A comparative study of truly incompressible and weakly compressible SPH methods for free surface incompressible flows

Authors

  • Z. Chen,

    1. State Key Laboratory of Structure Analysis for Industrial Equipment, Dalian, China
    2. School of Naval Architecture, Dalian University of Technology, Dalian, China
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  • Z. Zong,

    1. State Key Laboratory of Structure Analysis for Industrial Equipment, Dalian, China
    2. School of Naval Architecture, Dalian University of Technology, Dalian, China
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  • M. B. Liu,

    Corresponding author
    • Institute of Mechanics, Chinese Academy of Sciences, Beijing 100190, China
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  • H. T. Li

    1. State Key Laboratory of Structure Analysis for Industrial Equipment, Dalian, China
    2. School of Naval Architecture, Dalian University of Technology, Dalian, China
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Correspondence to: M. B. Liu, Key Laboratory for Mechanics in Fluid Solid Coupling Systems, Institute of Mechanics, Chinese Academy of Sciences, Beijing 100190, China.

E-mail: liumoubin@imech.ac.cn

SUMMARY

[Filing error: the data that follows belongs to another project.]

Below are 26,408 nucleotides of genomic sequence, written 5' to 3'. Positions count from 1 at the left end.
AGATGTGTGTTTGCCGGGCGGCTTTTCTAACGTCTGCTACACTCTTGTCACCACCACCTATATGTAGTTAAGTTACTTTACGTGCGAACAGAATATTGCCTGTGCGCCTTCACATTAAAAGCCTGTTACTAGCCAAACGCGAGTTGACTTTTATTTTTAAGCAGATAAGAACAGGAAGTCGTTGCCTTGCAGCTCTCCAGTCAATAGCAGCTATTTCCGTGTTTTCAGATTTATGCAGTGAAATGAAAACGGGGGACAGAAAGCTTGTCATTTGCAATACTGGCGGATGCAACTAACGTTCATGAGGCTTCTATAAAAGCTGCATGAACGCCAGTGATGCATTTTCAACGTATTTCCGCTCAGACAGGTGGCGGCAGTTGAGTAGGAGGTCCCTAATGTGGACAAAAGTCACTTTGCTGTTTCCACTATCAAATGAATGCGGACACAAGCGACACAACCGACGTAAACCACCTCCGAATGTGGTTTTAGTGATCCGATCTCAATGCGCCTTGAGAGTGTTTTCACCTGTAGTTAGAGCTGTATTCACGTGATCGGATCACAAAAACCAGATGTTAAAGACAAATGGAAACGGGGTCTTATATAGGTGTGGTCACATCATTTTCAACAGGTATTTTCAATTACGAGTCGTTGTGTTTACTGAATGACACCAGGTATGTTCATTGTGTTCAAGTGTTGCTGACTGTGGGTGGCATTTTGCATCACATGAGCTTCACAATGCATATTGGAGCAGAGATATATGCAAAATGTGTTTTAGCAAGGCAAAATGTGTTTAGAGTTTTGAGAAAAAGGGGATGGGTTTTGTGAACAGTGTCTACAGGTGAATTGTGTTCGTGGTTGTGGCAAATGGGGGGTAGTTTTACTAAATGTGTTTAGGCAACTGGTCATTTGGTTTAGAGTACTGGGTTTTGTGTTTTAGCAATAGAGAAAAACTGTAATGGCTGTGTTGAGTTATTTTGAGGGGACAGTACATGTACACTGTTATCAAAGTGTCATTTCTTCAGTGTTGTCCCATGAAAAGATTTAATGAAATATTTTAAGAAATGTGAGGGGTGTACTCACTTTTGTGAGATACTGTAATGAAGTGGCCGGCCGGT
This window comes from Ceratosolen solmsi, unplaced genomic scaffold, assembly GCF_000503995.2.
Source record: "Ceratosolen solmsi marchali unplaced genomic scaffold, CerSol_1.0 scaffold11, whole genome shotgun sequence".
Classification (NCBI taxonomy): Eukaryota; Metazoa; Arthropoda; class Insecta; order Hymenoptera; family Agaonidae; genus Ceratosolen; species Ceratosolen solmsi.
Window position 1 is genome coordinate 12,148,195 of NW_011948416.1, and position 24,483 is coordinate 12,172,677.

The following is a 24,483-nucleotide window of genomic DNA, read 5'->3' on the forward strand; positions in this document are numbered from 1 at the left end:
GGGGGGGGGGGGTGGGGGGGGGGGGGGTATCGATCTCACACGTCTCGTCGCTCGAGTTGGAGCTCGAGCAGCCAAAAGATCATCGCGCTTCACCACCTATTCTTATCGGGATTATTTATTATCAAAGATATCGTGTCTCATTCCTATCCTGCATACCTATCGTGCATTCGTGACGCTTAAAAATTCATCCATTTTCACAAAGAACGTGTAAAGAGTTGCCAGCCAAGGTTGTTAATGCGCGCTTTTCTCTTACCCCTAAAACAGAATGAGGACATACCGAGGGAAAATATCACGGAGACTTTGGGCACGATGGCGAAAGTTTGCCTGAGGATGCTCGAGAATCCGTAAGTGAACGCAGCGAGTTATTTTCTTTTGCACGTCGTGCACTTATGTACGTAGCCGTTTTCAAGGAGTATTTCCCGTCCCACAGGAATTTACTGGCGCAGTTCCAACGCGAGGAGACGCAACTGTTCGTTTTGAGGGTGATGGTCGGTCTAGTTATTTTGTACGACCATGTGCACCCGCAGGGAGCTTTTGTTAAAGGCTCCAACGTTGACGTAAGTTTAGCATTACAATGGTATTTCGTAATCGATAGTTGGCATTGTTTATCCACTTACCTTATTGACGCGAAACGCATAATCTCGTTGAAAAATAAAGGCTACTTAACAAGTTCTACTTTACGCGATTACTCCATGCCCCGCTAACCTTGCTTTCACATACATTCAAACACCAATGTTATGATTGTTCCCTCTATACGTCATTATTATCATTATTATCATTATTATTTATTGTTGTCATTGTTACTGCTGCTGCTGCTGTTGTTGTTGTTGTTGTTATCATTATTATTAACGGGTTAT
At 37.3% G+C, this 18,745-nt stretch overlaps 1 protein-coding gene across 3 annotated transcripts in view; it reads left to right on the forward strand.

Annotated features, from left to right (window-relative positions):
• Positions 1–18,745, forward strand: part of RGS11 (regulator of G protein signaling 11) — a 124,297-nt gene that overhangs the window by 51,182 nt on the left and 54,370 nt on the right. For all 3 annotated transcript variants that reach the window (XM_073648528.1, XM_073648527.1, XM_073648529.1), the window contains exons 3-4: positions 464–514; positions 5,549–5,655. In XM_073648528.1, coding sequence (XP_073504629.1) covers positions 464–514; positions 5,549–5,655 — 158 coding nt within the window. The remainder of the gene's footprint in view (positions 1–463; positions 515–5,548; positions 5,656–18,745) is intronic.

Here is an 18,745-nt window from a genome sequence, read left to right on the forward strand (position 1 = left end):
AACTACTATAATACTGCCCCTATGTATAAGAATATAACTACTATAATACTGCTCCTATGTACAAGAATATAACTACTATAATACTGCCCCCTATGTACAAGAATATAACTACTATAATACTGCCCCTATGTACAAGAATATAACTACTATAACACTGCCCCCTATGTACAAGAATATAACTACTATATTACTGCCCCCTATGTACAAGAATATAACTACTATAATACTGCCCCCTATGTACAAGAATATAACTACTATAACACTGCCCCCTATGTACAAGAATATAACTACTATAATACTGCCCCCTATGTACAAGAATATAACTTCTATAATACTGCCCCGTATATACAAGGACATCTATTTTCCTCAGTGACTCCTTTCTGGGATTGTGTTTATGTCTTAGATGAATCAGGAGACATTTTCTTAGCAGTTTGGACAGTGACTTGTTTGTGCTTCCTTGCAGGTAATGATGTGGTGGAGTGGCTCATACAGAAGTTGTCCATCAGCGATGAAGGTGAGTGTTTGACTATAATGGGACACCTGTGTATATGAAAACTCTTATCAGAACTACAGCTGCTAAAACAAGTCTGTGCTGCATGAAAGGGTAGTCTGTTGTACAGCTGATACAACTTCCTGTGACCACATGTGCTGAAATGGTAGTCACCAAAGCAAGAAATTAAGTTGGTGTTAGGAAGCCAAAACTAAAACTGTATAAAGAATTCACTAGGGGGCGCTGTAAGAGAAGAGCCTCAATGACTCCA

In this paper, the performance of the incompressible SPH (ISPH) method and an improved weakly compressible SPH (IWCSPH) method for free surface incompressible flows are compared and analyzed. In both methods, the Navier–Stokes equations are solved, and no artificial viscosity is used. The ISPH algorithm in this paper is based on the classical SPH projection method with common treatments on solid boundaries and free surfaces. The IWCSPH model includes some advanced corrective algorithms in density approximation and solid boundary treatment (SBT). In density approximation, the moving least squares (MLS) approach is applied to re-initialize density every several steps to obtain smoother and more stable pressure fields. An improved coupled dynamic SBT algorithm is implemented to obtain stable pressure values near solid wall areas and, thus, to minimize possible numerical oscillations brought in by the solid boundaries. Three representative numerical examples, including a benchmark test for hydrostatic pressure, a dam breaking problem and a liquid sloshing problem, are comparatively analyzed with ISPH and IWCSPH. It is demonstrated that the present IWCSPH is more attractive than ISPH in modeling free surface incompressible flows as it is more accurate and more stable with comparable or even less computational efforts. Copyright © 2013 John Wiley & Sons, Ltd.

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